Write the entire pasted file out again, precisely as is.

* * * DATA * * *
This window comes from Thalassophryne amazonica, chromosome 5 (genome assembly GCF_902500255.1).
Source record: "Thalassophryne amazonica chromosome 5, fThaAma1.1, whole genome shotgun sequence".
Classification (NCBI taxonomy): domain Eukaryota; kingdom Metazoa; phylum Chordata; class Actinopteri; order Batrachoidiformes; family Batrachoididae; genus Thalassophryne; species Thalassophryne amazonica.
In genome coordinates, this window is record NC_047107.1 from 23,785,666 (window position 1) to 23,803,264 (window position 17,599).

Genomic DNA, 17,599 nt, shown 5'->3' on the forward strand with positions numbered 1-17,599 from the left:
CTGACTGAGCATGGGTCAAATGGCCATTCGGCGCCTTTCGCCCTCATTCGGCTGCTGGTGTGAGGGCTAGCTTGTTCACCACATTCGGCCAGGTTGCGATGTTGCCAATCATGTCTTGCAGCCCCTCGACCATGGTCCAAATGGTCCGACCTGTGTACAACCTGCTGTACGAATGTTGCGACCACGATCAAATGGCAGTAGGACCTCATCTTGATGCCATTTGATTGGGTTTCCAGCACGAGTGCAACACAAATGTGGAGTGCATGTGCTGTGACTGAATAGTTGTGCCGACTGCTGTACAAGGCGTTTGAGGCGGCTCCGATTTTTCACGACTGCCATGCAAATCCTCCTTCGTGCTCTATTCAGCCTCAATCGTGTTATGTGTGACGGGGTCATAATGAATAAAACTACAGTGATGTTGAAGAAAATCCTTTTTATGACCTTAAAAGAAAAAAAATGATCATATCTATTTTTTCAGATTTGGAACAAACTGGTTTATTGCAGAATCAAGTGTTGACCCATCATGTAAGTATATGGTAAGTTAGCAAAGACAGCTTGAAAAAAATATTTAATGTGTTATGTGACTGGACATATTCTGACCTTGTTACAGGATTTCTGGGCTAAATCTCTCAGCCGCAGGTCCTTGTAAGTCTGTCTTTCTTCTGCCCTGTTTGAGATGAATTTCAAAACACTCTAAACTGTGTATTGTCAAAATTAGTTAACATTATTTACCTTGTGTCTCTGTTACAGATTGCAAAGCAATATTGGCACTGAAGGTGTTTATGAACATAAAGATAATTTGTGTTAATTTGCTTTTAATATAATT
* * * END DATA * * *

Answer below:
This window comes from Thalassophryne amazonica, chromosome 5 (genome assembly GCF_902500255.1).
Source record: "Thalassophryne amazonica chromosome 5, fThaAma1.1, whole genome shotgun sequence".
Classification (NCBI taxonomy): domain Eukaryota; kingdom Metazoa; phylum Chordata; class Actinopteri; order Batrachoidiformes; family Batrachoididae; genus Thalassophryne; species Thalassophryne amazonica.
In genome coordinates, this window is record NC_047107.1 from 23,785,666 (window position 1) to 23,803,264 (window position 17,599).

Genomic DNA, 17,599 nt, shown 5'->3' on the forward strand with positions numbered 1-17,599 from the left:
CTGACTGAGCATGGGTCAAATGGCCATTCGGCGCCTTTCGCCCTCATTCGGCTGCTGGTGTGAGGGCTAGCTTGTTCACCACATTCGGCCAGGTTGCGATGTTGCCAATCATGTCTTGCAGCCCCTCGACCATGGTCCAAATGGTCCGACCTGTGTACAACCTGCTGTACGAATGTTGCGACCACGATCAAATGGCAGTAGGACCTCATCTTGATGCCATTTGATTGGGTTTCCAGCACGAGTGCAACACAAATGTGGAGTGCATGTGCTGTGACTGAATAGTTGTGCCGACTGCTGTACAAGGCGTTTGAGGCGGCTCCGATTTTTCACGACTGCCATGCAAATCCTCCTTCGTGCTCTATTCAGCCTCAATCGTGTTATGTGTGACGGGGTCATAATGAATAAAACTACAGTGATGTTGAAGAAAATCCTTTTTATGACCTTAAAAGAAAAAAAATGATCATATCTATTTTTTCAGATTTGGAACAAACTGGTTTATTGCAGAATCAAGTGTTGACCCATCATGTAAGTATATGGTAAGTTAGCAAAGACAGCTTGAAAAAAATATTTAATGTGTTATGTGACTGGACATATTCTGACCTTGTTACAGGATTTCTGGGCTAAATCTCTCAGCCGCAGGTCCTTGTAAGTCTGTCTTTCTTCTGCCCTGTTTGAGATGAATTTCAAAACACTCTAAACTGTGTATTGTCAAAATTAGTTAACATTATTTACCTTGTGTCTCTGTTACAGATTGCAAAGCAATATTGGCACTGAAGGTGTTTATGAACATAAAGATAATTTGTGTTAATTTGCTTTTAATATAATT